In turn, Fort Myer sent a letter to its subcontractor, ACC, dated October 26, 2010. Pl.'s Opp'n & Cross-Mot. Summ. J., Ex. 2 at 1, ECF No. 24-2. Fort Myer stated that DDOT had “suspended” the prime contract through its October 12 letter and “deleted portions of its scope.” Pl.'s Opp'n & Cross-Mot. Summ. J., Ex. 2 at 1. Fort Myer explained that DDOT had since directed Fort Myer to resume work on the Anacostia Project, but that, in light of the changed scope of the contract, Fort Myer would terminate its subcontract with ACC “for convenience.” Pl.'s Opp'n & Cross-Mot. Summ. J., Ex. 2 at 1. ACC responded by letter dated November 7, 2012. See Def.'s Statement of Undisputed Facts, Ex. A at 1, ECF No. 20. ACC's letter was drafted by Michael J. Jack, outside counsel who represents ACC in this litigation. Def.'s Statement of Undisputed Facts, Ex. A at 1. The letter noted that when Mr. Hollander contacted Kathi Muttart, a Fort Myer employee, she advised that all communications should be directed to Christopher M. Kerns, the Vice President and General Counsel for Fort Myer. Def.'s Statement of Undisputed Facts, Ex. A at 1. The letter also argued that the subcontract did “not give [Fort Myer] the right to terminate for convenience, except where [Fort Myer] has been terminated by the owner.” Def.'s Statement of Undisputed Facts, Ex. A at 1. The parties exchanged additional letters through their counsel. See, e.g., Def.'s Opp'n Cross-Mot. Partial Summ. J., Ex. C at 1 (letter from Fort Myer's Associate General Counsel to Mr. Jack dated November 9, 2012); Pl.'s Opp'n & Cross-Mot. Summ. J., Ex. 2 at 4-5 (letter from Mr. Jack to Fort Myer's Associate General Counsel dated November 30, 2012).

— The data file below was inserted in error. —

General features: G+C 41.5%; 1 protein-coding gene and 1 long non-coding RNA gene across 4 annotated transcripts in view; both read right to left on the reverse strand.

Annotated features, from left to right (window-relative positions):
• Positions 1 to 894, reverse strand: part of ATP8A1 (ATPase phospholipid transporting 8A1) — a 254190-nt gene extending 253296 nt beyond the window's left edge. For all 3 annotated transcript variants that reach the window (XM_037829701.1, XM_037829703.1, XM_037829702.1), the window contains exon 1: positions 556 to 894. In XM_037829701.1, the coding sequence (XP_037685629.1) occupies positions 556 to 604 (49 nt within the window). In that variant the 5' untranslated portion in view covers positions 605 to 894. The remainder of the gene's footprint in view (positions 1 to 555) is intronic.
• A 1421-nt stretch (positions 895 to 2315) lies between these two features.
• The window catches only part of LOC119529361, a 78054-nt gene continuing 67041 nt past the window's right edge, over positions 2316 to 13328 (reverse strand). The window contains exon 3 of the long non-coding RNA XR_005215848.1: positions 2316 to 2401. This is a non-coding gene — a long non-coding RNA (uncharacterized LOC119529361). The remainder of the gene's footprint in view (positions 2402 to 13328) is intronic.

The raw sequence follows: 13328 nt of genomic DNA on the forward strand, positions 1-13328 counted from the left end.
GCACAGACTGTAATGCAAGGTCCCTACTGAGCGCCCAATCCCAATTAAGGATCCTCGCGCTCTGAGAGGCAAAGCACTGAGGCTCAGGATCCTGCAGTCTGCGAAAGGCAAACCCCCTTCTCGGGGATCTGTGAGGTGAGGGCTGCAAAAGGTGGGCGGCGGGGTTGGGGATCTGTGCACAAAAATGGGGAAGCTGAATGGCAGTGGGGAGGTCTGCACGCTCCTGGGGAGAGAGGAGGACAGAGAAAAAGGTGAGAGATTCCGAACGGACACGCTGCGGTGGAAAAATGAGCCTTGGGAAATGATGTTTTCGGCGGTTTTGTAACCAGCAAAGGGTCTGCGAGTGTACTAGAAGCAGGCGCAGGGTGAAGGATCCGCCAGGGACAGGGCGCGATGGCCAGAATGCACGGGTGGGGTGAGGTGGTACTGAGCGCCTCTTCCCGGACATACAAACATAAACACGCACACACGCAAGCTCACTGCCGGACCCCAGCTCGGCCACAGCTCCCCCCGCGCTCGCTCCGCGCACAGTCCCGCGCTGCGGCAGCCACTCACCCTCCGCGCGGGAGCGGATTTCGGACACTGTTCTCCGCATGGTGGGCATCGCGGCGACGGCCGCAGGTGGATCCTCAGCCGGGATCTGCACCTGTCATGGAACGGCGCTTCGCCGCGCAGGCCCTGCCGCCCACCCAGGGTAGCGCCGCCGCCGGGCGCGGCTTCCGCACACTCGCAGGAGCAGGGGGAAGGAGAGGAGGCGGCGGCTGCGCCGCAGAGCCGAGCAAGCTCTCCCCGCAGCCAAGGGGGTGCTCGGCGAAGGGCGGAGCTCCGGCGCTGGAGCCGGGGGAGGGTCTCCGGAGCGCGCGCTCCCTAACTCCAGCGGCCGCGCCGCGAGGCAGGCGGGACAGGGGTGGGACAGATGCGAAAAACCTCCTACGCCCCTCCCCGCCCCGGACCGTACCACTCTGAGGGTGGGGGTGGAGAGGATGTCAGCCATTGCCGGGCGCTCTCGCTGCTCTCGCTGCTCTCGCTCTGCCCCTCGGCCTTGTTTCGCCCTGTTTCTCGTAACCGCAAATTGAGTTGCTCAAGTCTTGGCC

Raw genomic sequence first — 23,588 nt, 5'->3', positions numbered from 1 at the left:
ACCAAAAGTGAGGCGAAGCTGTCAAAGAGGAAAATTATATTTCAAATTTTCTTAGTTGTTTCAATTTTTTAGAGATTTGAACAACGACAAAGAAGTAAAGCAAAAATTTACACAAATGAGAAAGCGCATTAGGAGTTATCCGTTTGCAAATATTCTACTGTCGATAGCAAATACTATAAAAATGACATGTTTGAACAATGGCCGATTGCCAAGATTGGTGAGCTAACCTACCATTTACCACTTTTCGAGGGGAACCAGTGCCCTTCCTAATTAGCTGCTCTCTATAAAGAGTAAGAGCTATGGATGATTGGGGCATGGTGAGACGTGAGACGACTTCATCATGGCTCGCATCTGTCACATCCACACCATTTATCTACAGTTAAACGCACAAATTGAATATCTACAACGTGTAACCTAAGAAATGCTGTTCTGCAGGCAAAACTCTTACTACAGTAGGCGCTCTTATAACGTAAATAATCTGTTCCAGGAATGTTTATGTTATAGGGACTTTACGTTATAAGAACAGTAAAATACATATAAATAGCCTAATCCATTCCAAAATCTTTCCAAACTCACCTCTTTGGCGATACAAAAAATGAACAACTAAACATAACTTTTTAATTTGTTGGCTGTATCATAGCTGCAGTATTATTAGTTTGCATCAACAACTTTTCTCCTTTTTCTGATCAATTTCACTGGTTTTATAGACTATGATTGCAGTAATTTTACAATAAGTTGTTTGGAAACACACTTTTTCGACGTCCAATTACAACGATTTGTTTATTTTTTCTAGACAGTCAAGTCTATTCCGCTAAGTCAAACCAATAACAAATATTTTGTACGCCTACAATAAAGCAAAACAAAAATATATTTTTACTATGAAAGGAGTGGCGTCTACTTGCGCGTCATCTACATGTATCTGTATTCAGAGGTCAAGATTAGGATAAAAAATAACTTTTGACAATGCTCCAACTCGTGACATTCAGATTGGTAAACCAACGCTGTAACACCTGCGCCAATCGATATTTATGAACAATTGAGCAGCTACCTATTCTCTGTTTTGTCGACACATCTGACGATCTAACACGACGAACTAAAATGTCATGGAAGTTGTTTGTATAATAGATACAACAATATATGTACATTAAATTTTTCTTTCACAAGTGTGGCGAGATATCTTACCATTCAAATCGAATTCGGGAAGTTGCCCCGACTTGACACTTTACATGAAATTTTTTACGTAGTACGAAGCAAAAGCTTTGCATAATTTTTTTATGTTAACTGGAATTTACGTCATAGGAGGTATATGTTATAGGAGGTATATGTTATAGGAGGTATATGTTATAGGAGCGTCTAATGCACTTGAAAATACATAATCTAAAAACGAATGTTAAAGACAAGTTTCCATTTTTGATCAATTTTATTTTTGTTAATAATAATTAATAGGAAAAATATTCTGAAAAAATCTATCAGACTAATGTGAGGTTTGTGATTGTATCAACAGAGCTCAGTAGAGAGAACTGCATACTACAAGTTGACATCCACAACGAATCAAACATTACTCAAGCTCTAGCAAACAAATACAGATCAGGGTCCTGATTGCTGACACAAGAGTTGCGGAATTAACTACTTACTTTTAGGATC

On November 20, 2014, ACC and Fort Myer executed a two-page document titled “Subcontractor's Affidavit and Final Waiver of Lien.” Decl. of Thomas Mero, Ex. A (“Final Waiver of Lien”) at 1, ECF No. 20. The document referred to the contract between Fort Myer and ACC for work on the Otis Street Project.[3] Final Waiver of Lien at 1. The release did not specifically mention the Anacostia Project. See generally Final Waiver of Lien. The release called for Fort Myer to pay ACC $10, 000. Final Waiver of Lien at 1. In consideration for the payment, ACC promised to: